Do you have a pressing financial question on which you could use a bit of expert help? Email email@example.com. Today’s expert is Nicole Lapin, New York Times best-selling author and founder of The Boss School.
“My floral business has really gotten off the ground, but I’m still using money from my personal account to fund it—and have to put expenses on my personal credit card. Should I set up an LLC? What even IS an LLC?”
Yay! So exciting that your flower business is, well, blooming. (Couldn’t help myself.)
You’re in the position a lot of people find themselves in when they are crushing their side hustle or the business they finally had the courage to start. It’s a high-class financial problem to have (like paying higher taxes because you make a killing) since the reason you're considering it at all is because you're bringing in real money.
If you want a quick diagnosis, then I would say that an LLC—Limited Liability Company—is a good option for you. Why? Because you’re in the consumer business and it protects you if, say, someone sues you because they poked themselves too hard with a thorn or dropped a vase on their foot or something like that. Obviously, those are ridiculous hypotheticals, but I've seen weirder lawsuits in my life. With the way you’re doing it now, those folks could go after your personal assets. With an LLC in place, they can’t.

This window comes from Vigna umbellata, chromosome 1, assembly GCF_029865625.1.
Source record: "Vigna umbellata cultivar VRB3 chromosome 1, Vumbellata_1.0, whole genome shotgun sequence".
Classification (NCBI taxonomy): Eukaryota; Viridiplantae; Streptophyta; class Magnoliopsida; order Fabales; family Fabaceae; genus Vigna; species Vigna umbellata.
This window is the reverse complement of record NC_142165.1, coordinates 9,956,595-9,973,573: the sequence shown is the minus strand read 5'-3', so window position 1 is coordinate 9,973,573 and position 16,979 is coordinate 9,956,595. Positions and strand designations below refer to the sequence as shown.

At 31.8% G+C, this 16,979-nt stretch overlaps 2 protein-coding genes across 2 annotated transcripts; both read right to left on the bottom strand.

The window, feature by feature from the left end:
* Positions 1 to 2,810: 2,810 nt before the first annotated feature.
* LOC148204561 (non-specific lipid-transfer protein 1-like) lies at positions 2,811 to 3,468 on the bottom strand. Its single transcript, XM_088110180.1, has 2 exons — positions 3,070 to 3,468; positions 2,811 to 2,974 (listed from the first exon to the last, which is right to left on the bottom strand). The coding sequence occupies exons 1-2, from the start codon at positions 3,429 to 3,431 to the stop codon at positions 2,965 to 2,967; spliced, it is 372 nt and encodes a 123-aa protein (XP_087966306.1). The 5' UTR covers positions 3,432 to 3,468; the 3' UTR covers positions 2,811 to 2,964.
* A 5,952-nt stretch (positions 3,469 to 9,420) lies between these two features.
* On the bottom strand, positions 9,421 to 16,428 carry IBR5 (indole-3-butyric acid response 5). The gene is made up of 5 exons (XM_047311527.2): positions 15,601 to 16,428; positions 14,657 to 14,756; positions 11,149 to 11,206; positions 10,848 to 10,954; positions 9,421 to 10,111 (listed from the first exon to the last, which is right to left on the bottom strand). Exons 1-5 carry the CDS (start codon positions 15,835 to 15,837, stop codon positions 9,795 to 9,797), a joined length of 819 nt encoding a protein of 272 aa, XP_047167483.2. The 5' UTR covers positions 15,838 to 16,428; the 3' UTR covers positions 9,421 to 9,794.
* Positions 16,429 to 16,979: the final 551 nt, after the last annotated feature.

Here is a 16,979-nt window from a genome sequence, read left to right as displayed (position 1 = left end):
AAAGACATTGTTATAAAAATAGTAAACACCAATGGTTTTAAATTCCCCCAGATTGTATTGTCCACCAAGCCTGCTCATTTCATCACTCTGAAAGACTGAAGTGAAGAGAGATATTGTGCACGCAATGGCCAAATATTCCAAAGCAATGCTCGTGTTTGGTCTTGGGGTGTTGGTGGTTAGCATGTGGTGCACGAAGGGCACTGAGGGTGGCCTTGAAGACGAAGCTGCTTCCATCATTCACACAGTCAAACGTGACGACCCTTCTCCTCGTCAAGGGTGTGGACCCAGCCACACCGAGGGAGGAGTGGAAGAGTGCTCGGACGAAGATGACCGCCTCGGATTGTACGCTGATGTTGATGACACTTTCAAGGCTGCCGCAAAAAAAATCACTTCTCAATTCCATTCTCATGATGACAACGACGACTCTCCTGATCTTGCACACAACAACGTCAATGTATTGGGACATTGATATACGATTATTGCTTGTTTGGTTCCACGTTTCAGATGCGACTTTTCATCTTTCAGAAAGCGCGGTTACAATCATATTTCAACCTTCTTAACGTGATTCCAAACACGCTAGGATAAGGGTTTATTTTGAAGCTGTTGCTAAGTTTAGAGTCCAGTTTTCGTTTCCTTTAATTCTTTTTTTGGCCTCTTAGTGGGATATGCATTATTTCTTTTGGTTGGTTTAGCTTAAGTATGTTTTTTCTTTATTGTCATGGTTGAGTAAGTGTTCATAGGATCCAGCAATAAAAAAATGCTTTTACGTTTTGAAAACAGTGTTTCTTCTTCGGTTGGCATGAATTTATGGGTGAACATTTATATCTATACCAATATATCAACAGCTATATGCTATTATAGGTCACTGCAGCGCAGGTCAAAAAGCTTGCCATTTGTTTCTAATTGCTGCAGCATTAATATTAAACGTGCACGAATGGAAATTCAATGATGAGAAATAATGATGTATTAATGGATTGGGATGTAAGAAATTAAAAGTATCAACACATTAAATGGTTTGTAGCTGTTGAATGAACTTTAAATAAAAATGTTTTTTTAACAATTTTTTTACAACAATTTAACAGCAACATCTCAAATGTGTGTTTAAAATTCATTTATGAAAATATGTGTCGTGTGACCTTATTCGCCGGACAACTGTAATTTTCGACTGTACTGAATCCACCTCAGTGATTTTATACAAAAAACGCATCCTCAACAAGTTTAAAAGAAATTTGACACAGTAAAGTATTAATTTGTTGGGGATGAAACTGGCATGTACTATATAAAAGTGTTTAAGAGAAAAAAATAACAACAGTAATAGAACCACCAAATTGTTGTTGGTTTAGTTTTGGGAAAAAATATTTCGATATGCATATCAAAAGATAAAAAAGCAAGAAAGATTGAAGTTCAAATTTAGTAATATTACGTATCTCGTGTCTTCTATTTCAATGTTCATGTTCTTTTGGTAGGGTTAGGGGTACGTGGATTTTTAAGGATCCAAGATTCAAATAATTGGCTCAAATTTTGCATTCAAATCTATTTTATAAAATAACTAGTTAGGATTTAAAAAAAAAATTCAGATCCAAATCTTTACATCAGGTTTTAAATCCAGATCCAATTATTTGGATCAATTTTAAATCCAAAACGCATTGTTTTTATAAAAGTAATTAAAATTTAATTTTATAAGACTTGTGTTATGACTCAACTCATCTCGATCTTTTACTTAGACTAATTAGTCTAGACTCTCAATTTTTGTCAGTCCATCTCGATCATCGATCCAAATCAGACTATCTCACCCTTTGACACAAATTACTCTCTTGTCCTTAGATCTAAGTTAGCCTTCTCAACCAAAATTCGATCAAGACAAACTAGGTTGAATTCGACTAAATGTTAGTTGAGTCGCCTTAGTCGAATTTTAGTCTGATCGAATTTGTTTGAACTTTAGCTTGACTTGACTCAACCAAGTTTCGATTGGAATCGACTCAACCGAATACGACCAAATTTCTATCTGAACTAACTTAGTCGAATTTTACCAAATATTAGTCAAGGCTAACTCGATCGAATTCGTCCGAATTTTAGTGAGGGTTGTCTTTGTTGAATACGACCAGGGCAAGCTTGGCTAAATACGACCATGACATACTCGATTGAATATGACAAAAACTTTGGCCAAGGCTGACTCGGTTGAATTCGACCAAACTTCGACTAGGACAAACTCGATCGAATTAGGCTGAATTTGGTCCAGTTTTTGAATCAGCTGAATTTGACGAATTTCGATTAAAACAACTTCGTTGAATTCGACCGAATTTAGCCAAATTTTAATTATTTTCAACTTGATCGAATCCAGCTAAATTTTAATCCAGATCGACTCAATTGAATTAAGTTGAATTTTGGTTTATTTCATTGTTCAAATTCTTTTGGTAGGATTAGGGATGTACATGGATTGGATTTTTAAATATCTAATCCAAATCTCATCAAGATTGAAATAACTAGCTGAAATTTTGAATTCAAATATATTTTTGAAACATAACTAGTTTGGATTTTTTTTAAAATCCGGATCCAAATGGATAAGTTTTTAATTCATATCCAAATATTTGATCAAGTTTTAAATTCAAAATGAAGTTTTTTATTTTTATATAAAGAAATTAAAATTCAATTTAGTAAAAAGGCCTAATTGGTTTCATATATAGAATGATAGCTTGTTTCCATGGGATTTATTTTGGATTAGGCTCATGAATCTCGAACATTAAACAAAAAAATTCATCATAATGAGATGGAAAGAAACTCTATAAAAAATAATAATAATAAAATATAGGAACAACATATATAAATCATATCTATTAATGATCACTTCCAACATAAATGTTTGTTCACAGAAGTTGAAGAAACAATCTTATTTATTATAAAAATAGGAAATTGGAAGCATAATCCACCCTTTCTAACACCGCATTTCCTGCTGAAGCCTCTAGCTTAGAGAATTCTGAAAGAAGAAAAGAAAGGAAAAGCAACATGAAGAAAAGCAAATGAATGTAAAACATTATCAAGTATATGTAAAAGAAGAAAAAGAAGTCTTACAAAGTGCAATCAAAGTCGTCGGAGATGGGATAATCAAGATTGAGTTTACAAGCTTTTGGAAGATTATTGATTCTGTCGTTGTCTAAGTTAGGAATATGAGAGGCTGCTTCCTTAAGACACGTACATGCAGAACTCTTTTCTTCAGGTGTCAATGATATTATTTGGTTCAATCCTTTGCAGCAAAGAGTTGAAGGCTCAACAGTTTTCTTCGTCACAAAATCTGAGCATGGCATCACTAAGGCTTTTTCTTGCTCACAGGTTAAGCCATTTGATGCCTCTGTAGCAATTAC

Other “pros” of becoming an LLC are that it’s not as costly as you think (usually a couple hundred bucks, depending on the state) or difficult to set up. You also don’t need a separate tax filing for the business. You simply report it on your personal federal tax return and have better tax advantages than other entities (i.e., you're not “double taxed” on your net income and on an individual basis). You may even be perceived as more “legit” if you are registered in this way.
On the “cons” side, if you have one or more partners in your business and one leaves, it could bring down the whole structure (in which case you’ll want to look at an LLP or Limited Liability Partnership, which makes partners liable for their own actions vs. the actions of the group). Also, investors don't love this structure because of the tax implications, so if you’re planning on raising money, it might not be for you. And, while the filing costs are low, the renewal fees and publication requirements (applicable in select states) can get pricey. Finally, you can’t pay yourself a wage. Instead, you pay yourself by taking money out of the LLC’s profits as needed.
Bottom line: The biggest value of an LLC is the personal protection it grants you.